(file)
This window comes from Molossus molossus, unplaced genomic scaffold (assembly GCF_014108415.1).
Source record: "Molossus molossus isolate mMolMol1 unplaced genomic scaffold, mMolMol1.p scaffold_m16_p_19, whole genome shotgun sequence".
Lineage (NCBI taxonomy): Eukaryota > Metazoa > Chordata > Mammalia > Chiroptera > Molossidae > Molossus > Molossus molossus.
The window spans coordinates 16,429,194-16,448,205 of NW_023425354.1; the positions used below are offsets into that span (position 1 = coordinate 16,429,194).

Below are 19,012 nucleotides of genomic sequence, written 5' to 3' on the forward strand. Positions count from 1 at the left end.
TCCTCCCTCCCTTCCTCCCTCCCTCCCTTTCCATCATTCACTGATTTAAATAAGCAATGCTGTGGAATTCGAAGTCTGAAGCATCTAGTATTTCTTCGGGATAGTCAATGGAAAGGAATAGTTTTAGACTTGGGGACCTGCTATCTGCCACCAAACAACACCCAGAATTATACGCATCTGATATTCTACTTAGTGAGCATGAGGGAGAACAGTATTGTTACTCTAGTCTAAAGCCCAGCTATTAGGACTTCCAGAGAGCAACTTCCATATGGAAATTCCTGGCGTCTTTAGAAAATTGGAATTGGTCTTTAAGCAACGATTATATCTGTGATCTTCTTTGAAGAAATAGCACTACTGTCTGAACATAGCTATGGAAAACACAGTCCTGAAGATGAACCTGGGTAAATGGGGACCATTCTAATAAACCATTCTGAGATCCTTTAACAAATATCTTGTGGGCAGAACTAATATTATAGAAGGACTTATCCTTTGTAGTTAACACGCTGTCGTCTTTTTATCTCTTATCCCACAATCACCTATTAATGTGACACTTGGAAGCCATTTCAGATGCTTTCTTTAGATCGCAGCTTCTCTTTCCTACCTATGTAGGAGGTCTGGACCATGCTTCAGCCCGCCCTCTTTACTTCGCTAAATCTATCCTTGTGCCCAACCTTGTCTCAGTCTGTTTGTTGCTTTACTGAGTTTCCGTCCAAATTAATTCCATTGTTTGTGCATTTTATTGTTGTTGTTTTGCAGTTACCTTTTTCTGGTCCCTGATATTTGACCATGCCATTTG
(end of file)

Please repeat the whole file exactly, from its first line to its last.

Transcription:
This window comes from Molossus molossus, unplaced genomic scaffold (assembly GCF_014108415.1).
Source record: "Molossus molossus isolate mMolMol1 unplaced genomic scaffold, mMolMol1.p scaffold_m16_p_19, whole genome shotgun sequence".
Lineage (NCBI taxonomy): Eukaryota > Metazoa > Chordata > Mammalia > Chiroptera > Molossidae > Molossus > Molossus molossus.
The window spans coordinates 16,429,194-16,448,205 of NW_023425354.1; the positions used below are offsets into that span (position 1 = coordinate 16,429,194).

Below are 19,012 nucleotides of genomic sequence, written 5' to 3' on the forward strand. Positions count from 1 at the left end.
TCCTCCCTCCCTTCCTCCCTCCCTCCCTTTCCATCATTCACTGATTTAAATAAGCAATGCTGTGGAATTCGAAGTCTGAAGCATCTAGTATTTCTTCGGGATAGTCAATGGAAAGGAATAGTTTTAGACTTGGGGACCTGCTATCTGCCACCAAACAACACCCAGAATTATACGCATCTGATATTCTACTTAGTGAGCATGAGGGAGAACAGTATTGTTACTCTAGTCTAAAGCCCAGCTATTAGGACTTCCAGAGAGCAACTTCCATATGGAAATTCCTGGCGTCTTTAGAAAATTGGAATTGGTCTTTAAGCAACGATTATATCTGTGATCTTCTTTGAAGAAATAGCACTACTGTCTGAACATAGCTATGGAAAACACAGTCCTGAAGATGAACCTGGGTAAATGGGGACCATTCTAATAAACCATTCTGAGATCCTTTAACAAATATCTTGTGGGCAGAACTAATATTATAGAAGGACTTATCCTTTGTAGTTAACACGCTGTCGTCTTTTTATCTCTTATCCCACAATCACCTATTAATGTGACACTTGGAAGCCATTTCAGATGCTTTCTTTAGATCGCAGCTTCTCTTTCCTACCTATGTAGGAGGTCTGGACCATGCTTCAGCCCGCCCTCTTTACTTCGCTAAATCTATCCTTGTGCCCAACCTTGTCTCAGTCTGTTTGTTGCTTTACTGAGTTTCCGTCCAAATTAATTCCATTGTTTGTGCATTTTATTGTTGTTGTTTTGCAGTTACCTTTTTCTGGTCCCTGATATTTGACCATGCCATTTG